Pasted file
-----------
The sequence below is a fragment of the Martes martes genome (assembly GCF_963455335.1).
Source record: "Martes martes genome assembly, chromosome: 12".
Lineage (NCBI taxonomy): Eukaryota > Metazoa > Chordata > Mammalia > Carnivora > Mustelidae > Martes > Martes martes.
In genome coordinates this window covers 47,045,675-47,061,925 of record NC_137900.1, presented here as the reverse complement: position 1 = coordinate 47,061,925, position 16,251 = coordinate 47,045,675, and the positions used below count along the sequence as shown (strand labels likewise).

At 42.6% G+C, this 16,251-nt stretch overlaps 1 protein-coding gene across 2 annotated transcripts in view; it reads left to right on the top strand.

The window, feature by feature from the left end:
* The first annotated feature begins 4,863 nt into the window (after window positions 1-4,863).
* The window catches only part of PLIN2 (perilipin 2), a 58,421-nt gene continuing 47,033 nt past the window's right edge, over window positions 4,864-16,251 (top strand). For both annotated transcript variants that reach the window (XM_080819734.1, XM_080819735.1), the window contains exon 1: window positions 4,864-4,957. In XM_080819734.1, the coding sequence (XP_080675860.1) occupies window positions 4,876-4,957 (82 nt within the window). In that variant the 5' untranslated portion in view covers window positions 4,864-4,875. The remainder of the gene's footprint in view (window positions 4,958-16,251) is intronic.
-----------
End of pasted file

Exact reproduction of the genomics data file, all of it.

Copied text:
The sequence below is a fragment of the Martes martes genome (assembly GCF_963455335.1).
Source record: "Martes martes genome assembly, chromosome: 12".
Lineage (NCBI taxonomy): Eukaryota > Metazoa > Chordata > Mammalia > Carnivora > Mustelidae > Martes > Martes martes.
In genome coordinates this window covers 47,045,675-47,061,925 of record NC_137900.1, presented here as the reverse complement: position 1 = coordinate 47,061,925, position 16,251 = coordinate 47,045,675, and the positions used below count along the sequence as shown (strand labels likewise).

At 42.6% G+C, this 16,251-nt stretch overlaps 1 protein-coding gene across 2 annotated transcripts in view; it reads left to right on the top strand.

The window, feature by feature from the left end:
* The first annotated feature begins 4,863 nt into the window (after window positions 1-4,863).
* The window catches only part of PLIN2 (perilipin 2), a 58,421-nt gene continuing 47,033 nt past the window's right edge, over window positions 4,864-16,251 (top strand). For both annotated transcript variants that reach the window (XM_080819734.1, XM_080819735.1), the window contains exon 1: window positions 4,864-4,957. In XM_080819734.1, the coding sequence (XP_080675860.1) occupies window positions 4,876-4,957 (82 nt within the window). In that variant the 5' untranslated portion in view covers window positions 4,864-4,875. The remainder of the gene's footprint in view (window positions 4,958-16,251) is intronic.